When Covid goes, booze curbs must stay, experts tell government
Ministerial committee advises government to consider additional taxes and ‘controls’ even after the pandemic
There is no medical reason for continued bans on alcohol and cigarette sales under SA’s eased lockdown conditions – but that doesn’t mean the country shouldn’t take a long, hard look at what to do about these products when Covid-19 goes away.
This is the word from the Ministerial Advice Committee (MAC) on Covid-19 – a group of experts offering advice to the government, particularly health minister Dr Zweli Mkhize.
In one of their submissions to Mkhize, dated August 17 – the day SA moved to level 2 of the lockdown – the experts said the rationale that smoking and drinking cases could overwhelm the country’s already overburdened healthcare system no longer made sense as the number of infections was on the decline. The MAC agreed the prohibitions on tobacco products should be lifted under level 2 of the lockdown, but that some regulations needed to remain on alcohol sales.
However, the experts said the government must look at increasing taxes and implementing additional restrictions on the products once Covid-19 was no longer a factor.
“There may be many non-Covid-19-related reasons for additional controls on both tobacco and alcohol, such as increased taxes and controls on quantities. These should be implemented separately at a later stage not linked to Covid-19,” the committee said in the August 17 letter.
The health ministry on Thursday released 45 of the MAC advisories to the public, with Mkhize saying “less than 5%” of the advisories were not implemented in their entirety.
“This followed consultations with various stakeholders and, in some instances, guidelines published by institutions such as the [World Health Organisation]. Over the years, the department of health has had the benefit of gaining expert insight through various ministerial advisory committees dealing with a plethora of health issues,” said Mkhize in a statement.
In the August 17 document, the MAC said the prohibition on alcohol and tobacco products no longer offered significant value to the country’s health services. This, the committee said, was because the number of Covid-19 cases was on the decline and the health system could now cope with any incidents linked to the two products.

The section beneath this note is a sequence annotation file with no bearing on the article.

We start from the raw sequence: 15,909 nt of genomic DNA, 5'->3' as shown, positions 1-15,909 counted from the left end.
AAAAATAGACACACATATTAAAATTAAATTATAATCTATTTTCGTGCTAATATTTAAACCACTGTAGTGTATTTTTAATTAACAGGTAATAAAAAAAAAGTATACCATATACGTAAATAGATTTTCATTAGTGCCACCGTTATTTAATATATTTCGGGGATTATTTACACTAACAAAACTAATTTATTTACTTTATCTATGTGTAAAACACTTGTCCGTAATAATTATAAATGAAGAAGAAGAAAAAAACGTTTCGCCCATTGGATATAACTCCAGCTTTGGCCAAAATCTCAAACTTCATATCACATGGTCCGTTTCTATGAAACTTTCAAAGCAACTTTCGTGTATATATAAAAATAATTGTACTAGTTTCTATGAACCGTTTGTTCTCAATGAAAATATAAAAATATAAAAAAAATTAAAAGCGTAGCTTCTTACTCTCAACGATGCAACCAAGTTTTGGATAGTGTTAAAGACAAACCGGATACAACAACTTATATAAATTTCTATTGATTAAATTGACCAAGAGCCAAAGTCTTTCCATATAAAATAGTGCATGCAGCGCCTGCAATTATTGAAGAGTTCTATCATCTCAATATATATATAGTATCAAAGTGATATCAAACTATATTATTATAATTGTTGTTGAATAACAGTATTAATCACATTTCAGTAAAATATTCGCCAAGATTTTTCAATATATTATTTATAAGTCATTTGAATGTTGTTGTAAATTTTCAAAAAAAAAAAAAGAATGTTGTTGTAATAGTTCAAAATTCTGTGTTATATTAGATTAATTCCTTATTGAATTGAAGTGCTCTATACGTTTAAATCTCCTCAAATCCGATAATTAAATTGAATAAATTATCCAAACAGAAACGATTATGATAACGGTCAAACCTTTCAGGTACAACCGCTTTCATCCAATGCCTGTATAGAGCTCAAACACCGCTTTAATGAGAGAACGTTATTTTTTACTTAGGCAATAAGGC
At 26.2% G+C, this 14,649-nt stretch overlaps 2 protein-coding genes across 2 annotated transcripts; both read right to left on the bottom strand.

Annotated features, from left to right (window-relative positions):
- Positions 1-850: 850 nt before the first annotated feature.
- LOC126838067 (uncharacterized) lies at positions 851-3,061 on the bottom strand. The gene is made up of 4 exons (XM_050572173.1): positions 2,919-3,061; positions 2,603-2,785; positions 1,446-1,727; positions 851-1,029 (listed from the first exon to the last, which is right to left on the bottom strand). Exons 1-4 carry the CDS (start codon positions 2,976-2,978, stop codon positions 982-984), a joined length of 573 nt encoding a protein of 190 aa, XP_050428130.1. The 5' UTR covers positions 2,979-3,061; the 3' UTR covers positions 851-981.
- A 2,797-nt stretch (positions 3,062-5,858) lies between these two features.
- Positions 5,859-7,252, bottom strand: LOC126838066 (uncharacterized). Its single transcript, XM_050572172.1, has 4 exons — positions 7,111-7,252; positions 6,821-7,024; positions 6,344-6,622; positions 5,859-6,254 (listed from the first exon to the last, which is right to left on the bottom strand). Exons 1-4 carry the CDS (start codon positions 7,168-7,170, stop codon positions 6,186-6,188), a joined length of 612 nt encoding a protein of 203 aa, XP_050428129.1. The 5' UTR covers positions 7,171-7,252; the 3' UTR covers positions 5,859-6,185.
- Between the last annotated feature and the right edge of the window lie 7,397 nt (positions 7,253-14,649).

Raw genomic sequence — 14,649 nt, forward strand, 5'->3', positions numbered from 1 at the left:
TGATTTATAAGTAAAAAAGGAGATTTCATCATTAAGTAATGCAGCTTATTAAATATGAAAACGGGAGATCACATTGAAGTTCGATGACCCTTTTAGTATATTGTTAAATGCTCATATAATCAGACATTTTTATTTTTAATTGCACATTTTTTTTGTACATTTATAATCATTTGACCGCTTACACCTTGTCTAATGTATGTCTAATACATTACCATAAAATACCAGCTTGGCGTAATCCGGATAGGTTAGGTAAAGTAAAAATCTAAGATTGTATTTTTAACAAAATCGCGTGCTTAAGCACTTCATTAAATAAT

“The imperative to implement interventions aimed at protecting health services so that they are better able to cope with the surge is no longer essential. Therefore, most of the health reasons for maintaining restrictions on tobacco and alcohol fall away,” the committee said.
With regard to alcohol, a stepwise easing of restrictions may be more appropriate based on the experiences of easing alcohol restrictions at the end of level 4.
It also added any fears that tobacco “may cause more severe forms of Covid-19” were no longer a concern.
“The healthcare system will be in a better position to deal with this once there is a consistent decline in cases and health services are no longer under the pressure of the surge in cases,” the MAC said.
However, it said some of the restrictions on alcohol should be retained, an approach the government followed by restricting liquor sales from Monday to Thursday.
“With regard to alcohol, a stepwise easing of restrictions may be more appropriate based on the experiences of easing alcohol restrictions at the end of level 4. The main goal for maintaining some temporary restrictions on alcohol is to reduce the sharp rise in initial binge drinking and dangerous drunkenness as seen with the easing of the previous alcohol restrictions,” the letter reads.
However, in an earlier letter, dated July 22, when cases across SA were at their peak, the MAC strongly recommended a ban on alcohol sales.
It said that, drawing from its modelling, the ban could prevent thousands of hospital beds being filled up on non-Covid-19 cases.
“It is estimated that a ban could achieve a reduction of about 3,400 alcohol-related trauma presentations across public secondary and tertiary hospitals by the end of the first week following a ban on liquor sales [that is, an estimated 10% reduction in level 3 weekly trauma presentations, or 20% of the alcohol-related trauma presentations], levelling out to a maximum reduction of about 6,800 alcohol-related trauma presentations by the end of the third week [or 20% of all trauma admissions/40% of alcohol-related trauma presentations].
“This is likely to have a substantial impact on reducing the burden on staff in trauma units, the demand for inpatient beds, ICU facilities and ventilation capacity,” the MAC said.
It added this was vital because of the country’s “fragile” health system, which had “little reserve”.
“It makes sense to protect our resources as much as possible and as early as possible. In addition, we expect the major impact of the ban/restriction to be gradual over several weeks. Therefore, we favour an early implementation of a ban/restriction,” the MAC wrote.
But it also advised looking forward so that SA could best deal with alcohol trauma.
“For the future, we strongly recommend that all trauma related to alcohol should be made reportable/notifiable so we can build a sustained bank of information to inform the impact on the health system and economy of the country,” the MAC said.